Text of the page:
My brain was so used to hearing me complain about everything, that by being happy when I was supposed to be sad, I tricked it and it worked.
Every day I began to feel happier and happier and began to appreciate the small moments that I found myself in.
2. Positive manifestations.
Those became my mantras!
I said them over and over, day in and day out. Everything I wanted for my life I manifested. The universe has enough magic for all of our dreams to come true and I had forgotten that.
The more negative I became, the more negative I attracted.
So, I transformed the way I thought and manifested what I wanted instead of complaining that I didn’t have it.
How it worked is that I manifested what I wanted in life (for example I wanted a new job), then I imagined how I would feel if I already had that new job and then I put it out to the universe.
Little by little, I started to receive some of that universal magic.
3. I thought about my true passions and what I wanted to do with my life.
I realized that the job I was working at was not making me happy, adding to my anxiety.
So, I took the time to really analyze where I wanted to be and what I wanted to do.
I realized that it is never too late to follow your heart and live a fulfilling life.
I made a list of what I was good at, what I loved to do, what I knew how to do and based on that, I figured out that what I truly wanted was to travel, write and adventure in the wild.
4. I realized that my broken leg was perhaps the best thing that could have ever happened to me in my life.
I gained clarity on who my true friends were. Therefore, my relationships strengthened with those who were there for me and I let go of the ones who were not.
Better yet, I became aware that I did not need anyone but myself to live the life I wanted.
If I wanted to go out on a bike ride, I didn’t have to wait for all my friends to come. Although company is always good and exciting, I learned how to be happy with just myself.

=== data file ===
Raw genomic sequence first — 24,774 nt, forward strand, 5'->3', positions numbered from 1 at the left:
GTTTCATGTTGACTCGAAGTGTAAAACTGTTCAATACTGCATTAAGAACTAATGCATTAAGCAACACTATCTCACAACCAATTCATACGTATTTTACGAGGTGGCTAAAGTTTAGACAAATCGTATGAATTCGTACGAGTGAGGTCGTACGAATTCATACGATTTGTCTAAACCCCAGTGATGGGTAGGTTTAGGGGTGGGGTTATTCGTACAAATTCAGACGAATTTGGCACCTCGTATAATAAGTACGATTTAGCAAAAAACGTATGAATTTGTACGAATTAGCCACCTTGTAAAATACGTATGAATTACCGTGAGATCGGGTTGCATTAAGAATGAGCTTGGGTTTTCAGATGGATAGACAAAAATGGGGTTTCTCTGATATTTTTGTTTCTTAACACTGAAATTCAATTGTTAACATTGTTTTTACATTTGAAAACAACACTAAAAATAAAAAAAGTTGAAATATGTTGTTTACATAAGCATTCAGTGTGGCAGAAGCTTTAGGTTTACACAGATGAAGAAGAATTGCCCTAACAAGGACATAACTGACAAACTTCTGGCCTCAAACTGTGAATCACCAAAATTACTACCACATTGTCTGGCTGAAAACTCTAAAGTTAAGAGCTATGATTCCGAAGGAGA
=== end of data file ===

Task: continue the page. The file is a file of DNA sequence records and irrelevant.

Anytime I felt lonely I became a tourist in my own city.
I had traveled to so many places around the world on my own, in utter happiness, yet I could not do anything on my own when I got back home.
So, I changed that.
Whatever I wanted to do, I pretended I was in a new country and I met new amazing people and have had incredible experiences.
Most importantly, I realized that walking to the rhythm of my own heart meant at times moving at speeds I was not comfortable with, but it opened up spaces for me to be alone with my own thoughts.
As boring as it may sound, they had something to say.
I learned that the way we breathe and look at the world should be shaped by the manner in which we see our life, not how we envision it.
Because desiring a life I didn’t yet have meant living a tomorrow that still wasn’t there.
I became aware that loving the present moment allows us to become the people we want to be (which can sometimes be a struggle).
I hid behind my fears, belittled the steps I took and regretted those I didn’t take.
Breaking away from the enslavement of my own mind and looking back at the experience I had just overcome helped me realize that what I may have considered at one point a waste of my time, was the greatest dance of my life.
Author: Carolina Arcila
Apprentice Editor: Brandie Smith/Editor: Travis May
Photos: Ted Eytan/Flickr